Captivate Them

Making Speaking Magical: part 3

When you captivate their heart, you capture their mind

Good communication means telling a good story. Stories engage the mind, creating incredible activity as the brain attempts to build the scenario in our imagination; but more than that, stories engage the heart and soul. 

Captivating them is all about emotions. If you can get your audience to feel something, you're creating something magical. 

“I've learned that people will forget what you said, people will forget what you did, but people will never forget how you made them feel.” — Maya Angelou
Aristotle, 384 - 322 BC

Aristotle, 384 - 322 BC

Aristotle - yes, the Greek philosopher (who apparently had no eyeballs) - introduced us to the basics of engaging an audience effectively. In his essay, “On Rhetoric” he labelled three foundational tenets to communicate with confidence: Ethos (credibility), Logos (logic), and Pathos (emotion).

Throughout these seven tricks of making speaking magical we will touch on all three, but today let’s focus on Pathosthe emotional bond between a communicator and the audience.

I know it won’t be difficult to convince you of the importance of this trick because you experience this every day.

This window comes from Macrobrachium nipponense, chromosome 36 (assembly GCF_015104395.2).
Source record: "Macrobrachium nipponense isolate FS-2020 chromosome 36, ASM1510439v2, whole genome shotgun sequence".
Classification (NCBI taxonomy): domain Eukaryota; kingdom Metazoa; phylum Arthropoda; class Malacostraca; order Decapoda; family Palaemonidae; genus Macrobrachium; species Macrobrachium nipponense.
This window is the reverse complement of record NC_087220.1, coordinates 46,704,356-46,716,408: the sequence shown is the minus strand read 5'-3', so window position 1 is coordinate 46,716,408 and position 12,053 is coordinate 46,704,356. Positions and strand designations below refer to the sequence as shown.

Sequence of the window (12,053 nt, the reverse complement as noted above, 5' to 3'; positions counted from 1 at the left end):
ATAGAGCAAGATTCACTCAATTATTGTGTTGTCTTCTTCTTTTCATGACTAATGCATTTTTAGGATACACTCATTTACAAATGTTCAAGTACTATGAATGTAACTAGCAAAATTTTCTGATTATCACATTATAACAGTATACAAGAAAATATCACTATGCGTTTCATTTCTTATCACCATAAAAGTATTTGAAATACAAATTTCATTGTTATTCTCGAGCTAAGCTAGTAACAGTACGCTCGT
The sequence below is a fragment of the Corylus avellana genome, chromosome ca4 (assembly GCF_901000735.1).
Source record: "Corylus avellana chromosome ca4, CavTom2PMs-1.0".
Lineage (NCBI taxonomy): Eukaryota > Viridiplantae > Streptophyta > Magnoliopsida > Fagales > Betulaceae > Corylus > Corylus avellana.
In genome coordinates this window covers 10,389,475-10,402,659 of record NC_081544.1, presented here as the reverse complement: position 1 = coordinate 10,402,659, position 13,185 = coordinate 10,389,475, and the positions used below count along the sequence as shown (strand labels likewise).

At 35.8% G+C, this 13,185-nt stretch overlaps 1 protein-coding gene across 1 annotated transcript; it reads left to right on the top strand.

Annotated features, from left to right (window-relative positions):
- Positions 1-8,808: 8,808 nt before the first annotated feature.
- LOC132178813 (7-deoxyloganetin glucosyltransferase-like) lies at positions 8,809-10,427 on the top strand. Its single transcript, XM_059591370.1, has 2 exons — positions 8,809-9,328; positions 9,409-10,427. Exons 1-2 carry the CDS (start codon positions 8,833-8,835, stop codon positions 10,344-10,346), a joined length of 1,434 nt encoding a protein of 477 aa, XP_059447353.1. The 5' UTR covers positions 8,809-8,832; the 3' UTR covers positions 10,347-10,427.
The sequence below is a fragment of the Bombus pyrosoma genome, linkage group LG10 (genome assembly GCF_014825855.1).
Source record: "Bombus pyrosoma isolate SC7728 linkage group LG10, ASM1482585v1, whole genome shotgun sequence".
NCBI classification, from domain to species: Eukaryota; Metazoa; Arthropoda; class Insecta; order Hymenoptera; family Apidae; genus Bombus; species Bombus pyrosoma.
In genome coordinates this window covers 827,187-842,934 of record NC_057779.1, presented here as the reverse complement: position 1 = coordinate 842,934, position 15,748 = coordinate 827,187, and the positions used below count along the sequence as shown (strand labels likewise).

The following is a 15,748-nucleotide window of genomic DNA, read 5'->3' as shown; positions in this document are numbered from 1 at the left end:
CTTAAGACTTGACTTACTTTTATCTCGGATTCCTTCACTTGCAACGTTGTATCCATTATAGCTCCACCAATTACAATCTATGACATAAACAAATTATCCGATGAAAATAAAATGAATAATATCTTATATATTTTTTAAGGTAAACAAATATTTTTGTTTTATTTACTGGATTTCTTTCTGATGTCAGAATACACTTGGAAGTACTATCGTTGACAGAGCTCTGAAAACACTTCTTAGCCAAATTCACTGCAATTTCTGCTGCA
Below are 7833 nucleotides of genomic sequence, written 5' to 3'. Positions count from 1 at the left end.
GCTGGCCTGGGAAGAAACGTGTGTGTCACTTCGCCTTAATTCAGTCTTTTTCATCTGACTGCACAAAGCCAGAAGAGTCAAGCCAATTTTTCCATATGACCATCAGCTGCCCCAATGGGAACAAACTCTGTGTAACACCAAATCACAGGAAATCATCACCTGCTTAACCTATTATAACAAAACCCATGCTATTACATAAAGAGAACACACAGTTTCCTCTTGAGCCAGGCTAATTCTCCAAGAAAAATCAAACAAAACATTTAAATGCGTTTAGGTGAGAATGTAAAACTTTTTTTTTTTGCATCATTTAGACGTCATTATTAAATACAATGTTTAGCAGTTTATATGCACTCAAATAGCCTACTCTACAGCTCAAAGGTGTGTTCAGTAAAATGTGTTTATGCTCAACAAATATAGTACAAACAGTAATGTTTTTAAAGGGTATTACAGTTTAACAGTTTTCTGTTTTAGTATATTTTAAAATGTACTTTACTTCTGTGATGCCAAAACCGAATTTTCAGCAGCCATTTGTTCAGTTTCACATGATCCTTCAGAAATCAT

When you watch a movie with a great story it will captivate you, moving you in some way. Like when The Notebook ignites your passion, causing you to say through tears along with Noah Calhoun, “It still isn’t over!” Orrrr, when the Guardians are in danger of not defending the galaxy and you find yourself jumping from joy to fear to anger while the sick soundtrack carries you through to the end. 

You flip through your social media feeds and stop at whatever is telling you the best story. It's a news piece, or a celebrity death, a friend’s adventures oversees, or an guy trying to get free Chicken Nuggets from Wendy’s. You stop and explore and remember because you embrace their story.